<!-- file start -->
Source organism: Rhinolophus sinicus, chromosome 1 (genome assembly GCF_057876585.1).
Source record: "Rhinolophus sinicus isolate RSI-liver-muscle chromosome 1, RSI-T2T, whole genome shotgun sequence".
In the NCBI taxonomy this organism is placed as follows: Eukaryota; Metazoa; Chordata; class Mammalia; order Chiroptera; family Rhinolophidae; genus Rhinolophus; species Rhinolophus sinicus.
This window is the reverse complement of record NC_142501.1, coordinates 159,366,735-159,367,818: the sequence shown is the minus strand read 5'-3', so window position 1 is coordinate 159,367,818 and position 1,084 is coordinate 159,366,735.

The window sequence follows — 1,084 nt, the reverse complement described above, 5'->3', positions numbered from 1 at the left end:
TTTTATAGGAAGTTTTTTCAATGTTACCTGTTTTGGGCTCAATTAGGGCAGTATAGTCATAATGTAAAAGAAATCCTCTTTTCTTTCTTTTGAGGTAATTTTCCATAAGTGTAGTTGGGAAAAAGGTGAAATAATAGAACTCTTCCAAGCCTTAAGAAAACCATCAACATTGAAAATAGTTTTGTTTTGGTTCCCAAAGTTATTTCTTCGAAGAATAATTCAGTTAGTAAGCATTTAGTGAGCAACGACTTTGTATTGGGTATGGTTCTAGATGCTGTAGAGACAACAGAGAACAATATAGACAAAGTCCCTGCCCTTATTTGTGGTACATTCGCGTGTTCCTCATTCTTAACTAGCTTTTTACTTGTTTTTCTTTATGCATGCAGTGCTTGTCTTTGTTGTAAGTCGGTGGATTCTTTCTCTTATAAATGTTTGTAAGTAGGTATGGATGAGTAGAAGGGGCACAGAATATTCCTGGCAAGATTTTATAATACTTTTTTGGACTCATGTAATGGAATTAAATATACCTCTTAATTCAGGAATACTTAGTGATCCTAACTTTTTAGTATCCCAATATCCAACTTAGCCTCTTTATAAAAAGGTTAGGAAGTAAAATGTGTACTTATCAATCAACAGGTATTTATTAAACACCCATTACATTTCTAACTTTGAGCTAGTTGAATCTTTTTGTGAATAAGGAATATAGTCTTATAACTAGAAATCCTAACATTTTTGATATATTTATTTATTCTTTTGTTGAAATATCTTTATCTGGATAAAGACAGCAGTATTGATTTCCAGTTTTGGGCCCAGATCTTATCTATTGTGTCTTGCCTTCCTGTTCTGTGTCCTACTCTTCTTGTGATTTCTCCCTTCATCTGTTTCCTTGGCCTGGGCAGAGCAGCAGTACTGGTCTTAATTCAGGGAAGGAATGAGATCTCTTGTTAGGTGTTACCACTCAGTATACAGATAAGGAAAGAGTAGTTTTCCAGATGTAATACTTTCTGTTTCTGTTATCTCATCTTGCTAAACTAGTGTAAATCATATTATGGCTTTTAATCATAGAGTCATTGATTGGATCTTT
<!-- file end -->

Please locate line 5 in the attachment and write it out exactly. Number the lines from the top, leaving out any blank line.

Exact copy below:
The window sequence follows — 1,084 nt, the reverse complement described above, 5'->3', positions numbered from 1 at the left end: